21. 1. Archie Shepp, Fire Music, Impulse
    2. Archie Shepp, The Cry of my People, Impulse
    3. Abdullah Ibrahim: Good News from Africa, Enja
    4; Roland Kirk, Bright Moments, Rhino
    5. Roland Kirk, Kirk’s Work, Prestige
    6. Don Moye, Black Paladins, Black Saint
    7. Paul Motion, Psalm, ECM
    8. Paul Motian, Dance, ECM
    9. Charles Mingus, Mingus Ahum, Columbia
    10. Charles Mingus, Change Two, Rhino

  22. Hmm, interesting. By comparison my current wants seem modest….

    – Almost any Anthony Braxtons except the seven or eightI have (and especially with Marilyn Crispell).
    – Blue Black: Andrew Hill (East Wind)
    – Smoke Stack: Andrew Hill (any decent reissue)
    – Contours & New Conception: Sam Rivers (ditto)
    – Any of the available Tomasz Stanko recordings I don’t currently have on vinyl
    – Jazz Advance: Cecil Taylor (ditto)

  23. Eric Dolphy; Out to Lunch; Blue Note BLP 4163
    Andrew Hill; Point of Departure; Blue Note BLP 4167
    Freddie Redd Quintet; Shades of Redd; Blue Note BLP 4045
    Hank Mobley; Blue Note BLP 1568
    Sonny Clark; Cool Struttin; Blue Note BLP 1588
    Sonny Clark; Sonny’s Crib; Blue Note BLP 1576
    Miles Davis; Kind of Blue; Columbia CL 1355
    Miles Davis; Workin with the Miles Davis Quintet; Prestige PRLP 7166
    Cannonball Adderley; Somethin’ Else; Blue Note BLP 1595
    Art Pepper; Art Pepper Meets the Rhythm Section; Contemporary mono

    • For me a really fun exercise for a rare couple of idle afternoon hours.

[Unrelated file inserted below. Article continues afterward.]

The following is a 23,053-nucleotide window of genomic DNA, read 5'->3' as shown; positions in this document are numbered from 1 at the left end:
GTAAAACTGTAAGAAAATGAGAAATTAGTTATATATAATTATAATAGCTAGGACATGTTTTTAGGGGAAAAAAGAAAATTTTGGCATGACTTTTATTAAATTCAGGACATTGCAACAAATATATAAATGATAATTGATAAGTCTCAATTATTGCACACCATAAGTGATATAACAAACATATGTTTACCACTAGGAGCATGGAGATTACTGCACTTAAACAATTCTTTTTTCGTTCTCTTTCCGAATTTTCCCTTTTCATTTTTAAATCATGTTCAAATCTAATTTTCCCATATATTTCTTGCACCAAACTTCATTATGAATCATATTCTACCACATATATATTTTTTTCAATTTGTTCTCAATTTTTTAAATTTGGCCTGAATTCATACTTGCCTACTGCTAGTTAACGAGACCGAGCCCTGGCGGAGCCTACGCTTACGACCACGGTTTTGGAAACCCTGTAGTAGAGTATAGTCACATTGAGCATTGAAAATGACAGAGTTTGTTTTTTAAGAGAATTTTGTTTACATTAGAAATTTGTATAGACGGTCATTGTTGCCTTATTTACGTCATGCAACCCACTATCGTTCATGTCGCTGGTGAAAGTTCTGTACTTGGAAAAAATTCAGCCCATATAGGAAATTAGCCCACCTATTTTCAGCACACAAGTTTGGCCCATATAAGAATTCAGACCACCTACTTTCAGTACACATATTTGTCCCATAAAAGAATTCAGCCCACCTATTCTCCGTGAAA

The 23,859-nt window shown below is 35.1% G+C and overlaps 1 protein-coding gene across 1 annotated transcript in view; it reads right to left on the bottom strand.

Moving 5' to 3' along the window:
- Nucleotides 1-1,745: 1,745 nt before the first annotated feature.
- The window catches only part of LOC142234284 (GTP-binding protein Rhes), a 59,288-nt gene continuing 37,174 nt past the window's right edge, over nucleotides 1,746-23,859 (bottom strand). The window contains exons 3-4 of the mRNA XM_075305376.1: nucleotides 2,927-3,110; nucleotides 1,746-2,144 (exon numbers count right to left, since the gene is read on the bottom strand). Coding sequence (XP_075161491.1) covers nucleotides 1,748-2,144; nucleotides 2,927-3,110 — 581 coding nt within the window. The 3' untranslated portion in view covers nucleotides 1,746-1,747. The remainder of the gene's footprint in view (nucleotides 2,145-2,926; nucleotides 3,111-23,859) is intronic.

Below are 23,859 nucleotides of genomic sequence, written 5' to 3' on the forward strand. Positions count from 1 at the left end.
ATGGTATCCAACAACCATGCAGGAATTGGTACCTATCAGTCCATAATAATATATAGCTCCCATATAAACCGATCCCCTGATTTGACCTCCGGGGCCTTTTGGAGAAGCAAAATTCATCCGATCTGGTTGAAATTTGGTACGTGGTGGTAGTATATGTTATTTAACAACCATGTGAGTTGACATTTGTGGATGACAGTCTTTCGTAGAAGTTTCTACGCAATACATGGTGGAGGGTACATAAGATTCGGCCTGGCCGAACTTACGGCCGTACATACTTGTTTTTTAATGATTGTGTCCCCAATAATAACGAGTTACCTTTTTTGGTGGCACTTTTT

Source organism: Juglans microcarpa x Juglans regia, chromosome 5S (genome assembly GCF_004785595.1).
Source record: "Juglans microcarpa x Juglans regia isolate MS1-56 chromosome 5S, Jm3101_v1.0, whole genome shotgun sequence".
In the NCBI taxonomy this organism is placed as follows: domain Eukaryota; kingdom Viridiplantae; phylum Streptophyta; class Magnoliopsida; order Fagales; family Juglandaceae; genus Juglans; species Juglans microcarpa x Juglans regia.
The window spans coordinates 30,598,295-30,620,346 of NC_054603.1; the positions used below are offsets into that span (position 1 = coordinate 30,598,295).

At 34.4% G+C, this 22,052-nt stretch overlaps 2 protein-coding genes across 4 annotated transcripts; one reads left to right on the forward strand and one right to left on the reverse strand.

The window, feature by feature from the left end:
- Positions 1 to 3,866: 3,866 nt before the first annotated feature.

This was almost in order of preference. No doubt there’s something very special about Blue Note mono first pressings – that’s probably why they’re so ridiculously, horribly expensive.
      I’ve a VG copy of Grant Green’s Idle Moments which I haven’t included for that reason but would otherwise be on the list.
      Art Pepper almost lost out to Larry Young; Unity; Blue Note.

      • Great list. Not much to add to or subtract from as far as I am concerned.. Speaks rather eloquently about the author’s stylistic and artistic preferences. The only one I have minor gripe about is Miles Davis” “Working with MDQ”, which, in my humble view, is not the best of the five classic quintet recordings for Prestige (although it is close). I would pick “Relaxin'”, instead, but that’s just me. Great cover, though.

        • Bob to be honest I don’t have any of those historic Miles Davis Prestige sessions on original vinyl, apart from the earlier Bags Groove ( and really that’s on the Fireworks label), so I just picked the one with the best cover – may be even more difficult to find than Blue Notes here in UK. I think you’re probably right about the quality. I wasn’t thinking so much about the quality of the music as much as the record as an object of desire – a mix of rarity, cover design and je ne sais quoi.
          In any case, if I had a mint or nm Mobley 1568 the Mrs would immediately force me to sell it. I wonder how many others would do the same.